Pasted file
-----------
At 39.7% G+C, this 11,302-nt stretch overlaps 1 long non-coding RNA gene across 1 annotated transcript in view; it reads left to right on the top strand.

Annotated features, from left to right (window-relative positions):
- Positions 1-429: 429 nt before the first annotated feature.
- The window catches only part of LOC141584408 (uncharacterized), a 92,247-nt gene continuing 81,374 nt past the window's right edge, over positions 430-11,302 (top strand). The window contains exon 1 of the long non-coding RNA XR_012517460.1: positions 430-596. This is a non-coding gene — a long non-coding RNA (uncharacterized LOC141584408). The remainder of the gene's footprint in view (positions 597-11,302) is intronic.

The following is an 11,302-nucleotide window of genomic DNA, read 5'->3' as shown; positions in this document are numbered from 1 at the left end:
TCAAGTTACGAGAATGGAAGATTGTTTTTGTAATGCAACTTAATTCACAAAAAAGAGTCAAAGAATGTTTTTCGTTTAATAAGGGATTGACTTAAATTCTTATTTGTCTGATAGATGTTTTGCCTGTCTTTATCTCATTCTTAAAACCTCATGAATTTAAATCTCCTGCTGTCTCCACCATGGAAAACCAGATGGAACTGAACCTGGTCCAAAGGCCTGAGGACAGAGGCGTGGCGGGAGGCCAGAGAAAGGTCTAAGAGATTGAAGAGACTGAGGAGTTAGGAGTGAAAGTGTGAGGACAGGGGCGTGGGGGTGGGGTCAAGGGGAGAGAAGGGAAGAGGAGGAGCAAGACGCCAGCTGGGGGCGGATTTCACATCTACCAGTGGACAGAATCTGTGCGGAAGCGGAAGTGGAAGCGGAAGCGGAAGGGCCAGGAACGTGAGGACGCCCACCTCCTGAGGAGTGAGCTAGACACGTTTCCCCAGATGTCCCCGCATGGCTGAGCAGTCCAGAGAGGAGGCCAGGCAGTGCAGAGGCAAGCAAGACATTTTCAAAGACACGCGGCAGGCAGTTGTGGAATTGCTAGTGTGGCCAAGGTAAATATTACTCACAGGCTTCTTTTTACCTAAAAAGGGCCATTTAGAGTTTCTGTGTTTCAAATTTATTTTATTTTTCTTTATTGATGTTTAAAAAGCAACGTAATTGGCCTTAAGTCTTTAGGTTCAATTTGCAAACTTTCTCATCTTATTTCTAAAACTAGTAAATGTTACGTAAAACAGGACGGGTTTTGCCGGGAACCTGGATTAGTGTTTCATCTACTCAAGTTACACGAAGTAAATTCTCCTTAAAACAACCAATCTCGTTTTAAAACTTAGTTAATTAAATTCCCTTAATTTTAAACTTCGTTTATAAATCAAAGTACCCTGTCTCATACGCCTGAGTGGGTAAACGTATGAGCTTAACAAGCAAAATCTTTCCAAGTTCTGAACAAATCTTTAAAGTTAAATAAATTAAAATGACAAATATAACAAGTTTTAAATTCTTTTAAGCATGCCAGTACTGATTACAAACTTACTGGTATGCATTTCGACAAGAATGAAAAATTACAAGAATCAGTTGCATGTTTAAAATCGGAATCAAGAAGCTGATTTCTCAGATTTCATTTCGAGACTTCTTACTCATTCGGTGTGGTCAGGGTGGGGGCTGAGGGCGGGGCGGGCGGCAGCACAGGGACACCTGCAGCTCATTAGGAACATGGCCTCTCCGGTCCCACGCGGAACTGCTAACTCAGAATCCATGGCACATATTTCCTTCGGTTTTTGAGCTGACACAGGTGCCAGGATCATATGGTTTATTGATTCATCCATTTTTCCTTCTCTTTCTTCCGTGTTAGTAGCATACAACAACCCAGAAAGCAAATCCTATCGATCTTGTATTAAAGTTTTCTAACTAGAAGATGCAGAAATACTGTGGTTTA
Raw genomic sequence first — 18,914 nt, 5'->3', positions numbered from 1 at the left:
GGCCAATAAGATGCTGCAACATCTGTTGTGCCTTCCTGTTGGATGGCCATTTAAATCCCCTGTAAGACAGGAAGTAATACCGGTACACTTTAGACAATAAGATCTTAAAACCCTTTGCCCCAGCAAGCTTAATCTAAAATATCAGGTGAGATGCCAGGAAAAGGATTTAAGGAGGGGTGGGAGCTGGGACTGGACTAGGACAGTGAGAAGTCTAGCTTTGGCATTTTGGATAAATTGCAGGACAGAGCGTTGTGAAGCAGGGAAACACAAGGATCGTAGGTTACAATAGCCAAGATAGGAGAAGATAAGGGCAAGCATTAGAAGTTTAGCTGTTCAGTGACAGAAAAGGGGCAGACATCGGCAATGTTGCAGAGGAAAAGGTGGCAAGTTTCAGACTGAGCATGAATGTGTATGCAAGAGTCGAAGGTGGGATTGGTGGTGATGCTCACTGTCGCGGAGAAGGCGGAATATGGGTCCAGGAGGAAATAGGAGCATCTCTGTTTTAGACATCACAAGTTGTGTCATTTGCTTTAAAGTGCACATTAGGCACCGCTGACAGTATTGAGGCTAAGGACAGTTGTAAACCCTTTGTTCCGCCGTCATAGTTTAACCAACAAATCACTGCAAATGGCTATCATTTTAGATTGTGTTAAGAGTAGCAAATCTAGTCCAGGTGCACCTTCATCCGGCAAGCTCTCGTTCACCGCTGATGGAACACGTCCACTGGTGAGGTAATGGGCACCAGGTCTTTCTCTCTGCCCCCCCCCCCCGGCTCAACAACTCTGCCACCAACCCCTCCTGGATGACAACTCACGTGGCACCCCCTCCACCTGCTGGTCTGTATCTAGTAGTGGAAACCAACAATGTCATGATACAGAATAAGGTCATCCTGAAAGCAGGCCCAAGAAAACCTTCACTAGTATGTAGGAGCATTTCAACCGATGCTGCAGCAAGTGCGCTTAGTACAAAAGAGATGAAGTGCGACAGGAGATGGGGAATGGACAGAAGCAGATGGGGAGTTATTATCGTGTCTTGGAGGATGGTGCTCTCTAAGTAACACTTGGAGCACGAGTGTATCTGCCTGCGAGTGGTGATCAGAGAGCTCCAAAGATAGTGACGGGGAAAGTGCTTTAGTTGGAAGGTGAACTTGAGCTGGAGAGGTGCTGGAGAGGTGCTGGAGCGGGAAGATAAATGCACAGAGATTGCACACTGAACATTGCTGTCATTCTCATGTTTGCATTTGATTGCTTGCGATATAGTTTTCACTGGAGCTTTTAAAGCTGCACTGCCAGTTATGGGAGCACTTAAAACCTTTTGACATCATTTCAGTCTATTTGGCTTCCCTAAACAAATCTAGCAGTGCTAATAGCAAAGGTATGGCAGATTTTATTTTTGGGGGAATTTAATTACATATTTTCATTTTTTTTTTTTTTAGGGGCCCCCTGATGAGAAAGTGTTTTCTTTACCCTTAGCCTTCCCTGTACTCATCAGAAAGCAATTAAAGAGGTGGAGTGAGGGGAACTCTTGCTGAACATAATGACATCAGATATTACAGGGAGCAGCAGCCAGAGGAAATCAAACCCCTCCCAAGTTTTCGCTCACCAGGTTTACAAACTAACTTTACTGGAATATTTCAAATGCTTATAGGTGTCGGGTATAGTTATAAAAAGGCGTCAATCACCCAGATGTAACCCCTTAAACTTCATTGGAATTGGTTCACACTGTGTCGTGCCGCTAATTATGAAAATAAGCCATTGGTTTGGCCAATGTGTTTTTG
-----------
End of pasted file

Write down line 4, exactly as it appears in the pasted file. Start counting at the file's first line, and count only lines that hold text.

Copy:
- The window catches only part of LOC141584408 (uncharacterized), a 92,247-nt gene continuing 81,374 nt past the window's right edge, over positions 430-11,302 (top strand). The window contains exon 1 of the long non-coding RNA XR_012517460.1: positions 430-596. This is a non-coding gene — a long non-coding RNA (uncharacterized LOC141584408). The remainder of the gene's footprint in view (positions 597-11,302) is intronic.